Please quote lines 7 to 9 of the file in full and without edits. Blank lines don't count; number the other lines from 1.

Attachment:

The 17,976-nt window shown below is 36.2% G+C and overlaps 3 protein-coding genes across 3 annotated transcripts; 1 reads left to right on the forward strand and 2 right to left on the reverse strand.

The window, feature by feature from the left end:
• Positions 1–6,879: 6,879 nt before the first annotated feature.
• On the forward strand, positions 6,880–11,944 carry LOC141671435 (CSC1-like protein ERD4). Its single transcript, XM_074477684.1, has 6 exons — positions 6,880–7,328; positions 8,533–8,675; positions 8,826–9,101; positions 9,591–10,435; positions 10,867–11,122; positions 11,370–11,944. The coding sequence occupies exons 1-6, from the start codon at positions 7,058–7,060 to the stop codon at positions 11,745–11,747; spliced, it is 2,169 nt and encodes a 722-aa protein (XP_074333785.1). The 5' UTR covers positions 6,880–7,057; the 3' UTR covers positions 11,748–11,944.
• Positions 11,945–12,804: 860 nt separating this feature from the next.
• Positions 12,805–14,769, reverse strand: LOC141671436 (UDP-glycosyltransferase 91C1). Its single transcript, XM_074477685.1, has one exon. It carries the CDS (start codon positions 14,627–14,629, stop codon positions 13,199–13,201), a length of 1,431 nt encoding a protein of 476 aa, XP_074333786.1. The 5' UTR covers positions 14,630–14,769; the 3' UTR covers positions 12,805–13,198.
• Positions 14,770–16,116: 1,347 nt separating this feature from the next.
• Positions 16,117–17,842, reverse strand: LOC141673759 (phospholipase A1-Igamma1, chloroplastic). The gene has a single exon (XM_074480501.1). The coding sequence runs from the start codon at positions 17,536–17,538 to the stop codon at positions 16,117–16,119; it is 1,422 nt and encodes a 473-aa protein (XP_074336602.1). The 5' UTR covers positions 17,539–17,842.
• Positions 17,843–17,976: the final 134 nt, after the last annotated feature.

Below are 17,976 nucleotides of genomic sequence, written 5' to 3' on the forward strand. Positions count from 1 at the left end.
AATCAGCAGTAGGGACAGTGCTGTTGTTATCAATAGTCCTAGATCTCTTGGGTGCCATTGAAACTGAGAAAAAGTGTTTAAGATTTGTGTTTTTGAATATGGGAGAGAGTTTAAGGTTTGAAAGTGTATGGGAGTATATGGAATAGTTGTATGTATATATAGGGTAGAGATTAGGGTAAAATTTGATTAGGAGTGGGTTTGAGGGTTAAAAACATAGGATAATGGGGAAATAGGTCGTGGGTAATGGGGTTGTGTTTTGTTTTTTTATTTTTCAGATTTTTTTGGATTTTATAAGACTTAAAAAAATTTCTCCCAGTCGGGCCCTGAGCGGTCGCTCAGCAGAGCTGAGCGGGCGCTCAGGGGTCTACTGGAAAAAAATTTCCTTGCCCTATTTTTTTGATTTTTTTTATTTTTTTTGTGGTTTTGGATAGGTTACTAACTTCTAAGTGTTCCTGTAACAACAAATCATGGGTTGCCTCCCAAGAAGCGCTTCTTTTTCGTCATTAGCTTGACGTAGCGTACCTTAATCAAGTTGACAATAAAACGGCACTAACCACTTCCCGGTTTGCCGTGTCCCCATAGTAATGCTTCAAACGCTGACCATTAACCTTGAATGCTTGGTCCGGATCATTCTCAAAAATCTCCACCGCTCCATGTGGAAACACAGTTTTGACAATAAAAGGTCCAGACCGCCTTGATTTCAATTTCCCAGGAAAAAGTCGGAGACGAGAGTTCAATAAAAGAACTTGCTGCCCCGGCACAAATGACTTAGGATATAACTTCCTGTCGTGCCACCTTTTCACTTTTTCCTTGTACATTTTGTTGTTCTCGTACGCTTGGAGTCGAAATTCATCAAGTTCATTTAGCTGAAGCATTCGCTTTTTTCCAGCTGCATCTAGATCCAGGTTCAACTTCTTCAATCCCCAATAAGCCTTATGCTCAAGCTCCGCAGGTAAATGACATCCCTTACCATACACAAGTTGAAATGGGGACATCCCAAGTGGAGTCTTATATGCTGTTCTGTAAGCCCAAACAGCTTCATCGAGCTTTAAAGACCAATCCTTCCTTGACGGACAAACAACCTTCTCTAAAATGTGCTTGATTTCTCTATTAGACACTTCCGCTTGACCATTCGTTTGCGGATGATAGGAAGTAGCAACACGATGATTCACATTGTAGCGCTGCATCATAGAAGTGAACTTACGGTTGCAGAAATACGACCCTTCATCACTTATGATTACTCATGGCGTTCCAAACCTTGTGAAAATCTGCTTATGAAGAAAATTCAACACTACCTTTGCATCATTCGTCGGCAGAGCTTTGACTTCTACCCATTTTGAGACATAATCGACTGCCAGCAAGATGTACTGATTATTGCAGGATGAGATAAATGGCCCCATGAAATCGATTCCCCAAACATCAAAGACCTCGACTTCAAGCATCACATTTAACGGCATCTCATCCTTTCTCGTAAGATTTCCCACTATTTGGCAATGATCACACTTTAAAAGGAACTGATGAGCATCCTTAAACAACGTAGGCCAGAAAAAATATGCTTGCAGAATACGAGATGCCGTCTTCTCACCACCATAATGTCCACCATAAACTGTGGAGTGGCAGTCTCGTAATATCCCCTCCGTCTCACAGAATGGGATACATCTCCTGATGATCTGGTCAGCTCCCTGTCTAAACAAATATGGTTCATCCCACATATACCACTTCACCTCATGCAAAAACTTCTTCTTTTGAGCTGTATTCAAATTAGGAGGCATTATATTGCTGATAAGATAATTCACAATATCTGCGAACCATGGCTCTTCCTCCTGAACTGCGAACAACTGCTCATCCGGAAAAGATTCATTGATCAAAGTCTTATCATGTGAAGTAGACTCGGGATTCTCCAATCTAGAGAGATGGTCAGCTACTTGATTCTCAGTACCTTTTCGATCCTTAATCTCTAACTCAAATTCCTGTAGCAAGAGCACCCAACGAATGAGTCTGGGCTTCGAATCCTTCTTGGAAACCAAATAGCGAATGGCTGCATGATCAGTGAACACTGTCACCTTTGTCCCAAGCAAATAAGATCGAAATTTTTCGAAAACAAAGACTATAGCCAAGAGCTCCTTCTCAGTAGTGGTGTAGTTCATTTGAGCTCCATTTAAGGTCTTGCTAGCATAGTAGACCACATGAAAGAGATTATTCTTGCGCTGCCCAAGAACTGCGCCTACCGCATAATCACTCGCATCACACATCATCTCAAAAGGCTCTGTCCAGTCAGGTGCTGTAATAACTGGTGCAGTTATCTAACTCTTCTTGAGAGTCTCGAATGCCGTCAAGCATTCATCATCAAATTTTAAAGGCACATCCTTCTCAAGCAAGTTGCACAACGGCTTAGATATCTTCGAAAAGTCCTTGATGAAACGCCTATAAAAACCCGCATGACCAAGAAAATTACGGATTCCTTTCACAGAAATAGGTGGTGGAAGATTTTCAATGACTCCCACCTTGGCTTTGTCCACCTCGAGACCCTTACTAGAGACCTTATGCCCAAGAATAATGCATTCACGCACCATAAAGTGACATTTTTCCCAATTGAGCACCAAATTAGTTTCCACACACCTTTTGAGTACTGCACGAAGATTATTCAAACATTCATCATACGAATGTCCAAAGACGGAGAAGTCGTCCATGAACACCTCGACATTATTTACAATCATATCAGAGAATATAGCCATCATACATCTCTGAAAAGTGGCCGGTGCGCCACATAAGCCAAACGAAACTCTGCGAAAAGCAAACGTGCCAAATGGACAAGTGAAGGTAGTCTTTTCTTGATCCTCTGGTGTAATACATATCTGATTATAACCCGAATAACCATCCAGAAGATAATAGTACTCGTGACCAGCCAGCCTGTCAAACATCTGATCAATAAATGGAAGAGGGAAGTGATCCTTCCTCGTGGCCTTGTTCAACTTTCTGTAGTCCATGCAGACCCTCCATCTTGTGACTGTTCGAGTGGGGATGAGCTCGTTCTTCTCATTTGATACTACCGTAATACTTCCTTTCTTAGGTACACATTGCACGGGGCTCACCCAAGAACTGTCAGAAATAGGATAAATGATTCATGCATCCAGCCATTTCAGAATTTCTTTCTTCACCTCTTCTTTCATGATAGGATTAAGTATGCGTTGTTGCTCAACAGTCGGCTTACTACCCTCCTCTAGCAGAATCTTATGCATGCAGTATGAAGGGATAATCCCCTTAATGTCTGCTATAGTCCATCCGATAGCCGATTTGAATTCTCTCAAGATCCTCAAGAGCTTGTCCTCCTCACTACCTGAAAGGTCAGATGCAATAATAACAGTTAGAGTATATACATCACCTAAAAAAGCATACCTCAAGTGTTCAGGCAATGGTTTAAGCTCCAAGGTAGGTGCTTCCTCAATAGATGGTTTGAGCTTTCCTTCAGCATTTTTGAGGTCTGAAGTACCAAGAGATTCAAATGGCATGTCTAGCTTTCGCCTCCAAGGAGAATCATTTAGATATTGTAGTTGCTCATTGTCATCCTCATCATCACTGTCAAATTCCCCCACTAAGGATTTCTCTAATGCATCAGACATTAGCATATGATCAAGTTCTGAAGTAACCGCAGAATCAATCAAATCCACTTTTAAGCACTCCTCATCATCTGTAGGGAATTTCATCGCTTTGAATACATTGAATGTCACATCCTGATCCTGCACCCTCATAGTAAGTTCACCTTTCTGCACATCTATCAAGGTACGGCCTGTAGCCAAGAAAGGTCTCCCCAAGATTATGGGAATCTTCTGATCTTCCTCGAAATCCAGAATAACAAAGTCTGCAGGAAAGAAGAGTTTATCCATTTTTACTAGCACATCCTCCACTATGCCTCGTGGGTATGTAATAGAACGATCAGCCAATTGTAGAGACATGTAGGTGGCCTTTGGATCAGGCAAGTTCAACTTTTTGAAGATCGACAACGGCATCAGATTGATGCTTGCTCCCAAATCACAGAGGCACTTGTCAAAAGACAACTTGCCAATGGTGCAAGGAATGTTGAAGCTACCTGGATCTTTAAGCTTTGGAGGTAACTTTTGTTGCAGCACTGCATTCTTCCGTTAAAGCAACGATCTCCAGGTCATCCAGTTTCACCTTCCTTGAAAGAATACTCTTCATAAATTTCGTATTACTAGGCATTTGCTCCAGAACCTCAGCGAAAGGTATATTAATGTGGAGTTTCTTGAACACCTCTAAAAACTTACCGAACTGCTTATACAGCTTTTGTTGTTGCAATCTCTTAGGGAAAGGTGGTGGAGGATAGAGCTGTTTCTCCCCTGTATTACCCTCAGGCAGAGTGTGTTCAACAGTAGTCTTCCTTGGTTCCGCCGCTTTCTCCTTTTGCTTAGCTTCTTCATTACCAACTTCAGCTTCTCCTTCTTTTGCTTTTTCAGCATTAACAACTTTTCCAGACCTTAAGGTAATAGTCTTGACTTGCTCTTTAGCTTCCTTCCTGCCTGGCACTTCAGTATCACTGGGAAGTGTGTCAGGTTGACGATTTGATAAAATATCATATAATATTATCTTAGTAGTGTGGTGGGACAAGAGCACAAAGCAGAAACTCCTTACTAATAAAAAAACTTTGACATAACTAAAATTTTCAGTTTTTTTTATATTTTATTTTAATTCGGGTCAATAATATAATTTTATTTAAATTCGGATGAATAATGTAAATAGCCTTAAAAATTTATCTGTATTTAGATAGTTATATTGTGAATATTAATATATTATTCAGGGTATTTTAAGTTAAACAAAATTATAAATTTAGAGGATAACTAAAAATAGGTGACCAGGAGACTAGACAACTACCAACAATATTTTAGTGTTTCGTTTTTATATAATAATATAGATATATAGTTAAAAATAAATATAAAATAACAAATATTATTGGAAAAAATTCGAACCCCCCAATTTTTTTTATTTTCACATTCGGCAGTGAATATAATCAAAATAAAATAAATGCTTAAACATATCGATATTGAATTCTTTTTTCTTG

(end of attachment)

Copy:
• Positions 14,770–16,116: 1,347 nt separating this feature from the next.
• Positions 16,117–17,842, reverse strand: LOC141673759 (phospholipase A1-Igamma1, chloroplastic). The gene has a single exon (XM_074480501.1). The coding sequence runs from the start codon at positions 17,536–17,538 to the stop codon at positions 16,117–16,119; it is 1,422 nt and encodes a 473-aa protein (XP_074336602.1). The 5' UTR covers positions 17,539–17,842.
• Positions 17,843–17,976: the final 134 nt, after the last annotated feature.